Mit Pretty Years erschien dieser Tage das neue Album der New Yorker Indierock-Combo CYMBALS EAT GUITARS. Exklusiv für Popmonitor hat Sänger und Gitarrist JOSEPH D’AGOSTONO die neuen Tracks kommentiert…
By January 2016 we had most of the songs together, but I felt that we were missing a definite album opener. Each of our previous LPs began with songs that couldn’t be sequenced anywhere else but first. So, I wrote a riff that felt really good to play and the full band arrangement took shape almost without any discussion of what it should be. It just happened completely naturally and it’s still the song we begin our rehearsals with. I coupled that with some tender lyrics about a beautiful evening my girlfriend and I spent in West Philly during a blizzard. While it was still daylight we walked a few blocks to her friend Kyle’s house where we spent the night listening to Galaxy 500 while the snow piled up outside. I was possibly more content that evening than I had been in my entire life. Later as we both fell asleep, all I could think about was how I wanted to take it with me forever.
HAVE A HEART
This is a song of jubilation. I had never written an honest-to-goodness love song before this one, and I never thought that I would. Throughout my teen years and adult life, I was in a series of really toxic relationships plagued by jealousy and insecurity, but when I met my current girlfriend I knew that I had found someone who lifts me up, and who I lift up. Matt Whipple and I co-wrote the music together and we tried to make that joy evident in it. I’m personally very proud of this song.
This is a song of regret. I’ve always tended to write very poppy, bouncy music counterbalanced with dark lyrics (see: most of our catalog). I was thinking a lot about my late teen years, when I started playing out in little Jersey clubs like the Stone Pony and Asbury Lanes. The song exists in that landscape… Asbury Park, Ocean Grove… but the person I’m addressing is kind of a composite of all the people I’ve ever lost…various former bandmates and friends. These people aren’t necessarily dead (though some are), but they’re gone from my life.
This one is part love song, part drug song. It details a psychedelic experience that my girlfriend and I shared, sometime in the Spring before the band went to Texas to make Pretty Years. At some point during that experience, my girlfriend showed me some of her family’s home movies that they had digitized. Seeing her dancing as a tiny toddler as her father playedguitar forever changed the way I think about her. It’s hard to put into words. I imagined our „future home movies“. We both deal with extreme anxiety on a daily basis, and we found that in the days following that experience, the world seemed more tranquil and less threatening. I don’t want to get too hippy-dippy here…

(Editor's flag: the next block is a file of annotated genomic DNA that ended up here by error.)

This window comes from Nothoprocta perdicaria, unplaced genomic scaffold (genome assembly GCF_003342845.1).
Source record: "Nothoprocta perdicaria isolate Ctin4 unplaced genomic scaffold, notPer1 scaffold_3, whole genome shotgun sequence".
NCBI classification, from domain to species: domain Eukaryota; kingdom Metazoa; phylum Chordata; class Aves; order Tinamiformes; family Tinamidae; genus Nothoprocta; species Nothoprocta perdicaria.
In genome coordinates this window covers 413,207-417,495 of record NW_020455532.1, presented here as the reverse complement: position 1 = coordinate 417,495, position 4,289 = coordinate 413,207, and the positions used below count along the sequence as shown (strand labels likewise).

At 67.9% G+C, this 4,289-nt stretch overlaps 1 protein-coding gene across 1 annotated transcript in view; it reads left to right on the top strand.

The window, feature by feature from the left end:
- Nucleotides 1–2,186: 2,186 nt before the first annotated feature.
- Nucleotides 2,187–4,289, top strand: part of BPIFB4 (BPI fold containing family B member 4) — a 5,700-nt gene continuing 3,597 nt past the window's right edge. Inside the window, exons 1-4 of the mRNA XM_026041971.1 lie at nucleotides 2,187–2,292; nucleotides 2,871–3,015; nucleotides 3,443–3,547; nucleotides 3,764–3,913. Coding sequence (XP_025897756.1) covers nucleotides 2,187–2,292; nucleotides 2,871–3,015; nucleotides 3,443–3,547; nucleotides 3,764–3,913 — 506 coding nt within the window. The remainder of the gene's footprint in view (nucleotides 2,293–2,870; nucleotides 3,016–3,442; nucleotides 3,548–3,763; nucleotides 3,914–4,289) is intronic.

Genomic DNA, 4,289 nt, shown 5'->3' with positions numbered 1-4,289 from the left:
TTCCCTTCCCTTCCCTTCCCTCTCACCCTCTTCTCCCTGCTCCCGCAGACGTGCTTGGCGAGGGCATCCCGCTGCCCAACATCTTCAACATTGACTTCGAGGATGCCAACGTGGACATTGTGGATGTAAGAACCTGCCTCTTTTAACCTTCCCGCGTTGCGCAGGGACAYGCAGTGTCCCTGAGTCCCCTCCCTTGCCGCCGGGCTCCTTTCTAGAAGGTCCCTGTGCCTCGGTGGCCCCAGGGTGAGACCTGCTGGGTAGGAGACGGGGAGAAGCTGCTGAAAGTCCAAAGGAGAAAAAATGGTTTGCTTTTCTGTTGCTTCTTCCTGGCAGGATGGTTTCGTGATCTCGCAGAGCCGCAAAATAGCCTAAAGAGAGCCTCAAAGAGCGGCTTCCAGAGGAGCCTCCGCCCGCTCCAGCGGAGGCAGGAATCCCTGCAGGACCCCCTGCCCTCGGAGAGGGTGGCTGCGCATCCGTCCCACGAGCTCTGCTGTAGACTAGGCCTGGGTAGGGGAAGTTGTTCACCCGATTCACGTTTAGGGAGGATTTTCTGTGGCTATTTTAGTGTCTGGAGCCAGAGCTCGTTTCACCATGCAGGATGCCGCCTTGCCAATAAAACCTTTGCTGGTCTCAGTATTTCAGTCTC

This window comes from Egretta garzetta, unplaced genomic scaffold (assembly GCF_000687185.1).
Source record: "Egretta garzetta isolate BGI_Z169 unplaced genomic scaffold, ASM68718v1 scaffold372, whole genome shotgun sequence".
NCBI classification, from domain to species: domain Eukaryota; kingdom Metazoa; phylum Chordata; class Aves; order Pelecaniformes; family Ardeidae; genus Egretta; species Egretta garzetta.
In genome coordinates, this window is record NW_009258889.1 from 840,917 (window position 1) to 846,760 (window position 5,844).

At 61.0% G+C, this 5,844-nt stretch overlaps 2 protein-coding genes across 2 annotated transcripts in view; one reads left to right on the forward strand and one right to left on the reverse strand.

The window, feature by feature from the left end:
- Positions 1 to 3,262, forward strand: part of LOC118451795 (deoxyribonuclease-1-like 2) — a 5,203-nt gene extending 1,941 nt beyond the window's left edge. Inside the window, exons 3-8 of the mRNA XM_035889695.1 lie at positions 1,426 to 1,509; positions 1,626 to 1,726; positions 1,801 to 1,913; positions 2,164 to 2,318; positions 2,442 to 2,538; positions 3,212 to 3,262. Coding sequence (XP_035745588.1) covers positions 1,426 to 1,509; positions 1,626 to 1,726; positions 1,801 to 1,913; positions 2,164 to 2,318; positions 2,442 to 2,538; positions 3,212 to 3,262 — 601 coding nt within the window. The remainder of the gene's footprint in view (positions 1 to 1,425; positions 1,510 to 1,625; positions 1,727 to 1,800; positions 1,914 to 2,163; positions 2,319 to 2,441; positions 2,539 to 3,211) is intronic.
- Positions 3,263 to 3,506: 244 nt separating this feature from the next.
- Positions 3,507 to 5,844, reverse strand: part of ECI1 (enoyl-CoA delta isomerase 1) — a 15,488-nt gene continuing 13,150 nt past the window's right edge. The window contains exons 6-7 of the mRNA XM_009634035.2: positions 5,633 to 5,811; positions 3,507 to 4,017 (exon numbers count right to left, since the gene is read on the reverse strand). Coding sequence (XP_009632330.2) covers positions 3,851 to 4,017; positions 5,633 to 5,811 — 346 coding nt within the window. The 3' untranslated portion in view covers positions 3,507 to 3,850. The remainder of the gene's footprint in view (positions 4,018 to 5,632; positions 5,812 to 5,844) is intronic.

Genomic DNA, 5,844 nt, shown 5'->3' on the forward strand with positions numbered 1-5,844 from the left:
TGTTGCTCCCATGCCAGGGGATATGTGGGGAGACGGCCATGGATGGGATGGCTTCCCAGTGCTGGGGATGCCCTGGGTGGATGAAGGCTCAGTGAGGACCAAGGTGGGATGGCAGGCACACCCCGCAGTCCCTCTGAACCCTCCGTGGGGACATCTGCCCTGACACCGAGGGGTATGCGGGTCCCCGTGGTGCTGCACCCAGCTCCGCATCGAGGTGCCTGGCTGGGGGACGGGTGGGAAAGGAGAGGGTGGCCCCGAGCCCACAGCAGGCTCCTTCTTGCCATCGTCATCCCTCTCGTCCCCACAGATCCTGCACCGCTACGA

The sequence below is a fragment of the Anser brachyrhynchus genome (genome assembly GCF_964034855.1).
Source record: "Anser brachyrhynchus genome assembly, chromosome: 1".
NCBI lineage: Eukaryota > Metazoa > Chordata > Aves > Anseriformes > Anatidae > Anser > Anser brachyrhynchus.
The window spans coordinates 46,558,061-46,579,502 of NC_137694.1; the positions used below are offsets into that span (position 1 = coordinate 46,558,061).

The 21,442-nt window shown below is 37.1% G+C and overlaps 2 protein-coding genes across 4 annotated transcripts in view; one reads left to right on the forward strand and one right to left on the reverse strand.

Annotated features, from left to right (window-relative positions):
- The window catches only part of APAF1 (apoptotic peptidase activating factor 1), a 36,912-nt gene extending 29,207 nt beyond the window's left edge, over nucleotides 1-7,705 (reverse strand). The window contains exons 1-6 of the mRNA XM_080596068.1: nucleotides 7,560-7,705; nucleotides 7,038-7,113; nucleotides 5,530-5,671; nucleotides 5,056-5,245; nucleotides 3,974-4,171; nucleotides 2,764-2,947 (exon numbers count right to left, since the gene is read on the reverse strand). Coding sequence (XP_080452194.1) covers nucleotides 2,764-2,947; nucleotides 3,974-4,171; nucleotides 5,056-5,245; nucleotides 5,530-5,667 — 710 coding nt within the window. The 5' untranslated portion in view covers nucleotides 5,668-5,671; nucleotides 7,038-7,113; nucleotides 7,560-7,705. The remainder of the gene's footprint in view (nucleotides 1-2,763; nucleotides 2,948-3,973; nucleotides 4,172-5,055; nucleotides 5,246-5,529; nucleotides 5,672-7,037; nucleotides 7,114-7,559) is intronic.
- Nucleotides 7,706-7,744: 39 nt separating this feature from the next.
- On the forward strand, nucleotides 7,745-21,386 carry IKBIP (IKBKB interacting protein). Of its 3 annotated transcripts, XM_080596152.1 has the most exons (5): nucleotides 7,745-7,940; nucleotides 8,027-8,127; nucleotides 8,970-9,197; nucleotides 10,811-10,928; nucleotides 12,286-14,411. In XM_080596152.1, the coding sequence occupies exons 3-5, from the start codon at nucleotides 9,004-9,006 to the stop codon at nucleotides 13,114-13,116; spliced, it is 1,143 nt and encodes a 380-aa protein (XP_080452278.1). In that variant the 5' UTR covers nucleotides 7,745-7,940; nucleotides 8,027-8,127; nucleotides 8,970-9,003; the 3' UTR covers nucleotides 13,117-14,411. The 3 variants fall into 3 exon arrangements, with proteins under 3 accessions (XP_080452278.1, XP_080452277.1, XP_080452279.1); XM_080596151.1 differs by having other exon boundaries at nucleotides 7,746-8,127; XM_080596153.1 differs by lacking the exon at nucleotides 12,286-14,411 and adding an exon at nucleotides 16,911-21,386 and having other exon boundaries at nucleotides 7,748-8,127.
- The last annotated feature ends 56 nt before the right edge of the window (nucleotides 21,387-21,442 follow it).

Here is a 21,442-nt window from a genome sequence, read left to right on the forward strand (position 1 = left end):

This song is about resignation on a couple of levels. Touring the world comes with extreme physical and mental exhaustion, and the song articulates those feelings. Of getting home from a 10 week tour and only having the energy to park yourself in front of the TV. Nevermind seeing friends, or writing, or catching up on neglected correspondences. Its about narrowing the scope of your life as you get older. What did all the casual friendships really mean? It’s not completely hopeless though. It’s also about how the scope in your life can narrow in a good way as well…how, getting older, it becomes easier to discern what’s important, even something as mundane as a quiet night at home with someone you love. It’s a pretty universal sentiment.
This song is a burst of pure frustration. Until fairly recently I lived with my parents and grandparents on Staten Island. While I love my parents endlessly, it nearly drove me insane to tour for months and, at the age of 26, to have to return home to my childhood room, having barely made enough working to pay for a single month’s rent in Brooklyn.
While contemplating the plague of gun violence in America, I dug pretty deep into the past. I grew up in South Jersey; everyone I knew had a gun hidden somewhere in their house. I attended elementary school in the era following the mass shooting at Columbine high school in Colorado. The seed of the song came from an anecdote from that massacre, wherein the two shooters began asking students if they believed in God, then executing them based on their response. I was in the 5th grade when school shootings began happening on a regular basis. I think that feeling of never being able to feel safe, even in the safest of places, has haunted me through the rest of my life.
This is a song written during a pretty nasty bout of depression. „WELL“is a song of desperation, but the chorus is meant to be shouted by a bunch of sweaty people. I wanted to write some big, relatable lyrics about personal darkness and misery that could become transcendent when they’re screamed back by the audience. We’ve never played it live so I have no idea if it worked or not. Will report back.
With this song, I set out to say everything I hoped to say on our last record, only in a single song. I wrote it in late September 2015, after celebrating my deceased friend’s birthday with his parents and brother. I had this concept I wanted to execute, where I would be talking to someone for most of the song, and then it’s revealed that the person I’m talking to isn’t around. By the end, I’m asking the most basic universal question: „Where will it all go when I die?“, concluding „Never know while I’m alive.“
CYMBALS EAT GUITARS
(Sinderlyn / Cargo Records)